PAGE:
Egypt pro-Morsi and pro-army rallies held in Cairo

The BBC's James Reynolds says many say they will continue to protest until Morsi is released

Supporters of Egypt's ousted President Mohammed Morsi have staged large new protests across the country.

In Cairo, tens of thousands assembled outside the Rabaa al-Adawiya mosque, scene of a weeks-long sit-in.

Crowds backing Mr Morsi's overthrow by the army gathered for a rival rally in Cairo's Tahrir Square, but in smaller numbers.

At least two people were killed during clashes in the Nile Delta city of Mansura, Egyptian media reported.

Meanwhile, the UN's top rights official is pushing Egypt's interim leaders to state why Mr Morsi has been arrested and when he will be put on trial.

Egypt's first freely elected president was ousted on 3 July in what his supporters, many of them members of his Muslim Brotherhood movement, have said was a military coup. He is being held by the army at an undisclosed location.

The spokesman for the UN's High Commissioner for human rights, Navi Pillay, said she had spoken to Egypt's ambassador on 10 July and had written to Cairo for information on how many people were being held with Mr Morsi and the legal basis for their detention.

Ms Pillay also wanted more information on the shooting outside the Republican Guard barracks in Cairo on 8 July in which more than 50 people were killed, said Rupert Coleville.

Each side has accused the other of instigating the violence.

Mr Coleville said a UN team was waiting for permission to travel to Egypt to help with the investigation.

Soldiers block a road in Cairo, Egypt (19 July 2013) Pro-Morsi supporters were prevented from reaching the military barracks

Brotherhood supporters have staged constant protests demanding Mr Morsi's reinstatement, and the movement's leadership had called for a fresh show of strength on Friday, under the banner "Breaking the Coup".

"I've come out to support legitimacy. Not because of President Morsi, but to support legitimacy," one protester told Reuters.

"They stole the vote that I cast in the elections."

Another man, who gave his name as Mohammed, told AFP: "I believe Morsi will return as president, God willing. The people will win in the end."

A spokesman for the Brotherhood, Ahmed Aref, said the turnout had surpassed organisers' expectations.

"This is a peaceful destruction of the coup, and the peaceful will of the people will be achieved and nobody can snatch the will of the people."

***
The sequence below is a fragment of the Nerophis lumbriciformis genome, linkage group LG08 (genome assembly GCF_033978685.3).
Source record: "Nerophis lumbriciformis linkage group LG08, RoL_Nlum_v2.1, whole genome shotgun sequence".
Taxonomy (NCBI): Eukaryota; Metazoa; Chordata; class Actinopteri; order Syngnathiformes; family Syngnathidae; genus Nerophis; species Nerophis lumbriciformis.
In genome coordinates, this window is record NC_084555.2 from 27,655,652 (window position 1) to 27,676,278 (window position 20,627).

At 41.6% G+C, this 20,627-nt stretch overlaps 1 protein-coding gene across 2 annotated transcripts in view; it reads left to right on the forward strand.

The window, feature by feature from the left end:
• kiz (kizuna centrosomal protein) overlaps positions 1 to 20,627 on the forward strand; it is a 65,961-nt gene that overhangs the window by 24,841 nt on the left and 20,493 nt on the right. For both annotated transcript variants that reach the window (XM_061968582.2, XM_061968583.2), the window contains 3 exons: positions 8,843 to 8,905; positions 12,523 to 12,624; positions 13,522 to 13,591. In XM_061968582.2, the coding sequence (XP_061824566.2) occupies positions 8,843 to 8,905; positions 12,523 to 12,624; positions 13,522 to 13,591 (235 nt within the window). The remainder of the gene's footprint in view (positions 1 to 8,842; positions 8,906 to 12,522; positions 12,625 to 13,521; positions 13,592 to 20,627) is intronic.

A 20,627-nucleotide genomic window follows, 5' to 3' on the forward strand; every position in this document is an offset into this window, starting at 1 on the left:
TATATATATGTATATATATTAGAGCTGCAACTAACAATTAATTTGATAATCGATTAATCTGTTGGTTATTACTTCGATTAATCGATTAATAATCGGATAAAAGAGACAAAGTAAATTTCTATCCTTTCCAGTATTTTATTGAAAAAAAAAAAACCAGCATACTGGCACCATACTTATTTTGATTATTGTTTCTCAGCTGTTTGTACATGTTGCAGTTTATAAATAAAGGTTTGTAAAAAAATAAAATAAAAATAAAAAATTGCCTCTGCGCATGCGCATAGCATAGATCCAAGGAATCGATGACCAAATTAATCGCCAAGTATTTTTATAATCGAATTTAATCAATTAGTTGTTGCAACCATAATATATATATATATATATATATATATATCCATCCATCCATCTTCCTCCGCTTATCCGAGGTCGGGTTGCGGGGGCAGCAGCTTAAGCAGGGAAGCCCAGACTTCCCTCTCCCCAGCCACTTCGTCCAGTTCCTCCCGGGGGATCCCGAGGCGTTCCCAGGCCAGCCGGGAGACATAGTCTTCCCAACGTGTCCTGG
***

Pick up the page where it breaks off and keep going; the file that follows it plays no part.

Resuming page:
A breakaway group of several thousand people attempted to march towards the Republican Guard barracks, where they believe Mr Morsi is being held, but the march was blocked by a cordon of security forces and tanks.

Pro-Morsi protests were also reported in Egypt's second city Alexandria, and in other towns along the Nile Delta.

The website of state-run newspaper Al-Ahram said an Egyptian woman and a 13-year-old boy died in clashes between rival groups in Mansura.

Another report quoting medical sources said three people in Mansura had been killed and another seven injured. The reports could not be verified.

The army says it removed Mr Morsi from office in response to the weeks of protests against him by people who believed he was becoming too authoritarian and moving Egypt towards a more Islamist style of governance.

'Critical stage'

Pro-army demonstrations have not been as large since the overthrow but organisers, including the Tamarod youth movement, had called for its supporters to turn out again on Friday in Tahrir Square, raising fears of violence if the two sides met.

Adly Mansour's transition timeline

  • Panel formed to review constitution
  • Constitutional amendments to be finalised and put to referendum in four months
  • Parliamentary elections to be held by early 2014
  • Presidential elections to be called once new parliament convenes

The Mena state news agency reported small clashes between rival groups outside the Al Al-Azhar mosque before Friday prayers.

In a televised address on Thursday evening, his first since taking office, Interim President Adly Mansour had said Egypt was at a "critical stage" and warned against stoking unrest.

"Some want us to move towards chaos and we want to move towards stability. Some want a bloody path," he said, in a pre-recorded message aired on state TV.

"We will fight a battle for security until the end. We will preserve the revolution."

Military spokesman Col Ahmed Mohammed Ali issued a statement on Thursday warning protesters that "whoever resorts to violence and deviates from peacefulness in Friday's rallies will put his life in danger".

He said violators would be "dealt with decisively according to the law".

Also on Friday, two civilians were killed in an attack on an army checkpoint in the Sinai peninsula, officials said.

The army is trying to contain a surge in violence that has hit Sinai following Mr Morsi's overthrow.

There have been periodic surges in violence on the peninsula as Islamist extremists attempt to take advantage of a security vacuum to gain a foothold.

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